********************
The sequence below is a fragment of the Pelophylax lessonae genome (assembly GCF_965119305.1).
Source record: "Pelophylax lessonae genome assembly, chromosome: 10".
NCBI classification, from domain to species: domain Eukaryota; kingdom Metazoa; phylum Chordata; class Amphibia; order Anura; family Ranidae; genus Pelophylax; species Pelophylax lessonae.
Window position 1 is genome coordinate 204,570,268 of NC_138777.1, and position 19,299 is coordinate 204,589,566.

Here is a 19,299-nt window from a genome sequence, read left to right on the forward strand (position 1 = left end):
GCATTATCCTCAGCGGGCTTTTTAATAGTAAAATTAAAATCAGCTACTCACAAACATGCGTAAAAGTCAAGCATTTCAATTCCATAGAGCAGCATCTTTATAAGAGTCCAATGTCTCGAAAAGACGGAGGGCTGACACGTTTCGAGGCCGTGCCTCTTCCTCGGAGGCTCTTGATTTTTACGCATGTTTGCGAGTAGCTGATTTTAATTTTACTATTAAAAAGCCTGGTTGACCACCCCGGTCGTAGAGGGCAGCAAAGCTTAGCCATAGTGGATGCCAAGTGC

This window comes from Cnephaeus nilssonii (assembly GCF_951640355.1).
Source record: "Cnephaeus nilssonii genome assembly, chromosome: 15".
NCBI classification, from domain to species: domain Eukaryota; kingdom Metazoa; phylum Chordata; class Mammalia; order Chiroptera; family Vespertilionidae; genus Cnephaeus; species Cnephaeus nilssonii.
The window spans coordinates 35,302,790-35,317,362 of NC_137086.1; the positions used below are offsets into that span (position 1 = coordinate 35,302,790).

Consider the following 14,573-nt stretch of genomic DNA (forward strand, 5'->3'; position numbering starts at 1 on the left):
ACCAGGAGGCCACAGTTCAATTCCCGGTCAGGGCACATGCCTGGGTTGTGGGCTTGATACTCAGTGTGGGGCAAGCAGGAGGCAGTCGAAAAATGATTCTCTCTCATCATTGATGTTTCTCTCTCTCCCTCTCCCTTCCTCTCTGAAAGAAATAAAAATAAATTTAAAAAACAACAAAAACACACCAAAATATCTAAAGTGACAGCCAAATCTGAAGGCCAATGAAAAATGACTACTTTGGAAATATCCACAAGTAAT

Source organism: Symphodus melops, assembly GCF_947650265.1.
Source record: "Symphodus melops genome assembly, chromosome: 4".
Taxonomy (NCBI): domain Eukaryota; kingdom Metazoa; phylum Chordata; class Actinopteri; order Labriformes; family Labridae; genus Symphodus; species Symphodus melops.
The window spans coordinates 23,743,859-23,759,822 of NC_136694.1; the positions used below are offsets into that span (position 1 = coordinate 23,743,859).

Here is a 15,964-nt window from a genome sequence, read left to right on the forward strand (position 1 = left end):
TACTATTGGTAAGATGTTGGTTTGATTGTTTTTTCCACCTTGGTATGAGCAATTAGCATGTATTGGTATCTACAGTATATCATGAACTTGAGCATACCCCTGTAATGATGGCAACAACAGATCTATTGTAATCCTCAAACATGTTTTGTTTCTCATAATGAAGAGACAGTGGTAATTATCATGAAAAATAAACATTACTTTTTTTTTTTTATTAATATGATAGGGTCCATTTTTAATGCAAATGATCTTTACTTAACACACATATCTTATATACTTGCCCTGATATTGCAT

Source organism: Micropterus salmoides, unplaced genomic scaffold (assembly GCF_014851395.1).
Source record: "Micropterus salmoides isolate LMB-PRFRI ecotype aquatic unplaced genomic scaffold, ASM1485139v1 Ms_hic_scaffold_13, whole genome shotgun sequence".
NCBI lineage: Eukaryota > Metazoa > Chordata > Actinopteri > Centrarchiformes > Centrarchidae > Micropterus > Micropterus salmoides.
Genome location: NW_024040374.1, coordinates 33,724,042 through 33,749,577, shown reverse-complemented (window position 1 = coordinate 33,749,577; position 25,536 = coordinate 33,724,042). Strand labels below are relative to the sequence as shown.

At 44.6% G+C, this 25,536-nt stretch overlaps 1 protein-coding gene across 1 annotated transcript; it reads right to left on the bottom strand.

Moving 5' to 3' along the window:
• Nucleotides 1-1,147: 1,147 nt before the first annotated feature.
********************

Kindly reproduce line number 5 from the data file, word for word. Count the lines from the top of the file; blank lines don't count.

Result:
Here is a 19,299-nt window from a genome sequence, read left to right on the forward strand (position 1 = left end):